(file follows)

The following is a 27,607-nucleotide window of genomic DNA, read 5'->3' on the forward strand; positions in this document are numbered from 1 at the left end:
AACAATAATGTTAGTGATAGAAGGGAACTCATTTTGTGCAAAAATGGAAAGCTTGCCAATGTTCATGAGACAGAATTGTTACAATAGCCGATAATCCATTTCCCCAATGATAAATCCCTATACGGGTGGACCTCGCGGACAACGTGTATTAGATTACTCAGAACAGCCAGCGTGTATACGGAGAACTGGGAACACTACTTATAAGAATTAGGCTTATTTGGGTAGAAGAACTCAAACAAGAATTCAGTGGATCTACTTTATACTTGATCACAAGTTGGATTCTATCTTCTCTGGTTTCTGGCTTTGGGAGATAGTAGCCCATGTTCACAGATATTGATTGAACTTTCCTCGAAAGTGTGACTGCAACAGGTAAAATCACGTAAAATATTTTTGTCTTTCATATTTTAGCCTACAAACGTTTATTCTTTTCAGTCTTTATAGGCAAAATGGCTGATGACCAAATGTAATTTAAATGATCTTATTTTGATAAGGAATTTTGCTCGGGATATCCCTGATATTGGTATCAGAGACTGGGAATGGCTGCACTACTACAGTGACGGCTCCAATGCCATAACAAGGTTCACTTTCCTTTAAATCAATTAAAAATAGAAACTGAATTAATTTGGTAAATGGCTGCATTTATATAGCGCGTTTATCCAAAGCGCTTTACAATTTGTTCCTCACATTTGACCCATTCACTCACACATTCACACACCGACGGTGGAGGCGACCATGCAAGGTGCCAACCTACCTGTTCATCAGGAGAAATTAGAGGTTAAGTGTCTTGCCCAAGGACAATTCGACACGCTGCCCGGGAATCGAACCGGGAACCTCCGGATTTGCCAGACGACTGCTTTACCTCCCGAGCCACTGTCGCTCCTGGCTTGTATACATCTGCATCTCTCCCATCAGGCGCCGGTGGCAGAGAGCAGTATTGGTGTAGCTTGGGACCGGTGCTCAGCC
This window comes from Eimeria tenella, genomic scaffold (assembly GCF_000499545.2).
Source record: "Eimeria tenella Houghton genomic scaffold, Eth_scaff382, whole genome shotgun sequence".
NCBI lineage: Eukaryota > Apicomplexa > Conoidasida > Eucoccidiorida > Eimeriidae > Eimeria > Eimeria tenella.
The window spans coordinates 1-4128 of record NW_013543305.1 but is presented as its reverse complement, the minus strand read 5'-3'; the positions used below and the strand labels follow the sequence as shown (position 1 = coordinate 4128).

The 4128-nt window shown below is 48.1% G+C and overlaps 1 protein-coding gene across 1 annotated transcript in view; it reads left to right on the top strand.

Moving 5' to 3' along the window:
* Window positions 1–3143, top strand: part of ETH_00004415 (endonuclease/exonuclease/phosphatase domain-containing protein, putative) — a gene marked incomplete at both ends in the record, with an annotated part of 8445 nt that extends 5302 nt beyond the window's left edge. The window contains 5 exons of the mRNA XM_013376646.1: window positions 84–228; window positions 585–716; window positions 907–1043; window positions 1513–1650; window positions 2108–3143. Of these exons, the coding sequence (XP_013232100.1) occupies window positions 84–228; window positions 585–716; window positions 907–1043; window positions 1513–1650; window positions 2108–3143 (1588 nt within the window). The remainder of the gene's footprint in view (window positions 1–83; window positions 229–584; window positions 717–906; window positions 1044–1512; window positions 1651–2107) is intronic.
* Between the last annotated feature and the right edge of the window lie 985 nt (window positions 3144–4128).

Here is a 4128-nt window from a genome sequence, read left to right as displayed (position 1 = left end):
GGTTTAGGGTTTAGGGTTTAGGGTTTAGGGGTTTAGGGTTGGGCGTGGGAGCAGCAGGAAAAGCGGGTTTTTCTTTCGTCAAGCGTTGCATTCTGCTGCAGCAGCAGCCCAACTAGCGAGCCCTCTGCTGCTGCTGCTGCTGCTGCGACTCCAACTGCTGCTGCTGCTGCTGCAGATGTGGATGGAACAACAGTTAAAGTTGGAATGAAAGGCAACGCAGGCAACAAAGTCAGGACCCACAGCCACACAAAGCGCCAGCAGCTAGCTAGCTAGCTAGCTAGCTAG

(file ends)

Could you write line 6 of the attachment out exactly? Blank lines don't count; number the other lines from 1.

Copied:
The window spans coordinates 1-4128 of record NW_013543305.1 but is presented as its reverse complement, the minus strand read 5'-3'; the positions used below and the strand labels follow the sequence as shown (position 1 = coordinate 4128).